WE DID IT!!!! INFINITE thanks to everyone who has supported (1)ne Drop.Pre-order the LIMITED EDITION (1)ne Drop E-book with your pledge of $50 or more. This e-book will not be for sale and will be the only edition of the book to include exclusive (never before seen) portraits of ALL 40+ contributors. At this level, you will also receive an electronic copy of the (1)ne Drop Exhibit Catalog. 3 more days to take advantage of this opportunity!
THE MORE WE RAISE, THE MORE WE CAN ACCOMPLISH! PLEASE continue to $UPPORT!
Africana Studies scholar Yaba Blay, Ph.D. and photographer Noelle Théard are collaborating on an innovative new project: a photo essay book that explores the “other” faces of Blackness – those who may not immediately be recognized, accepted, or embraced as Black in this visually racialized society.
Is this a great idea?! ABSOLUTELY!! Is that enough to get it published? Unfortunately not. Once upon a time, a good idea was all a writer needed to secure a book contract. Times have changed. In the past, one needed to get published in order to get recognized. Now, one needs to be published to get published–a frustrating reality for unpublished authors. With publishers losing money on upwards of 80% of their book lists, they simply aren’t willing to take as many risks as they used to, especially not on unknown writers. So writers must now convince potential publishers that they can sell enough books to turn a profit.
That's where YOU come in!
This campaign is as much about generating interest in the project as it is about raising funds to complete the project.
$9000 is the minimum amount we need to complete the book project. Funds raised will help to cover a variety of expenses including travel, film processing, digital layout and graphic design, and the printing costs for a small number of books (maquettes). These books will be used to promote the project and to attract a publishing contract.
Although the campaign budget is $9000, we are very hopeful that we can raise MORE than this amount. If we raise $12,000 we will be able to curate a traveling exhibition. If we raise $20,000 we will be able to produce a documentary film featuring beautifully shot video portraits, expert commentary, and general dialogue about skin color politics and Black racial identity. The more we raise, the more we can produce!
HOW YOU CAN HELP:
(1)ne Drop needs your support! And every "drop" counts! Here are a few ways that you can help:
One of goals of (1)ne Drop is to spark dialogue so, please, START TALKING! Tell your friends about our website. Tell your friends about our Kickstarter campaign. Encourage them to pledge. Encourage them to tell their friends. Blog. Report. Repost. Retweet. Please help us to spread the word.
LEND YOUR VOICE:
Does this project speak to you on a personal level? Interested in sharing your thoughts and perspective? We would love to include your voice in our blog! Please send your essay/story to the producers at email@example.com for consideration. Essays/stories should be limited to 1500 words or less. Please also include a 1-2 sentence bio and (1) high-resolution photograph (at least 300 dpi).
We thank you in advance for your support and very much look forward to sharing this project with you.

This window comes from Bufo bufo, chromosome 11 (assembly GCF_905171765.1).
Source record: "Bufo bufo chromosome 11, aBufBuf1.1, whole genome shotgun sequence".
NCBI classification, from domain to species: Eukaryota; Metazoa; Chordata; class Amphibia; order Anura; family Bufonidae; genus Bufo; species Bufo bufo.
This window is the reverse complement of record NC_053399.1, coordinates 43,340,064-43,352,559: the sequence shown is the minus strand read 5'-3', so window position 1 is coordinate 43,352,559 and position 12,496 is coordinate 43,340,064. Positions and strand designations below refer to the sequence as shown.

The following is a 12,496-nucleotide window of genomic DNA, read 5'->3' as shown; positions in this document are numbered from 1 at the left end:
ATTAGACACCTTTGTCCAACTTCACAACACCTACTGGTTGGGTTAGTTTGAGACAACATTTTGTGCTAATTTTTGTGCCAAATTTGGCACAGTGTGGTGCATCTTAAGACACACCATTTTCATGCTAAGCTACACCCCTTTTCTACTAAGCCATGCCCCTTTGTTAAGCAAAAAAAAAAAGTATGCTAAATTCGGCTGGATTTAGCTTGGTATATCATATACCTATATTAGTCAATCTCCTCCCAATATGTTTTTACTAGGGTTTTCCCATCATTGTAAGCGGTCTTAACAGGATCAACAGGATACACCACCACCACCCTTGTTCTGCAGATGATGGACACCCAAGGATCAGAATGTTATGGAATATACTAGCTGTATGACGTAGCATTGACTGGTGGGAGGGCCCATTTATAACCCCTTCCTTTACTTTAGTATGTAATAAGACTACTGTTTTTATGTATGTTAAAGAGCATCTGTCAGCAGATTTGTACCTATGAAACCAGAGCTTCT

“What are you?”
Historically in the United States, “the one-drop rule” defined any person with any amount of African ancestry as “Negro/Colored/Black/.” By 1910, it was the law of the land in almost all southern U.S. states. For some, that one-drop of blood was to be recognized in one’s skin color, hair texture, and facial features; for others it was undetectable. Visually obvious or not, at a time when the one-drop rule functioned to protect and preserve Whiteness, “Blackness” was both a matter of biology and the law; it mattered little what one looked like.
“She’s not Black...”
At that particular historical moment, one was either Black or White. Period. 100 years later, however, the social and political landscape has seemingly changed. Or has it? What does it mean to be Black? Who determines who is Black and who is not? The State, the society, or the individual? Is Blackness a matter of biology, culture, or consciousness? Perhaps no one is forced to consider these questions more than those individuals whose physical appearance does not look Black - those often rejected primarily because they are not seen as “Black enough.” Whatever that is.
“…or is she?”
(1)ne Drop documents the thoughts, feelings, opinions, perspectives, and experiences of a variety of people of African descent from around the world. Their shared experience? Seeing themselves as Black and identifying as Black, yet having their Blackness questioned for any variety of reasons. "What are you?" is a question that many of them have been asked repeatedly. Africana Studies scholar Yaba Blay and photographer Noelle Théard have traveled extensively to photograph and interview 40 individuals representing 20 countries about their own racial identity, their connection to Blackness, and their experiences with skin color politics. Through candid personal narratives and beautifully captured photographs, (1)ne Drop provides living testimony to the fluidity of Blackness and provokes new thinking and new conversations on race, skin color, and identity.
(1)ne Drop = (1)ne Love
Through this project, we intend to raise social awareness and spark community dialogue about the complexities of Blackness as both an identity and a lived reality. We seek to challenge popular notions of what Black is and what Black looks like –- if we can recalibrate our lenses to see Blackness as a broader category of identity and experience, perhaps we will be able to see ourselves as part of a larger global community.
In the end, (1)ne Drop hopes to awaken a long-overdue and much needed dialogue about racial identity and skin color politics.
- (46 days)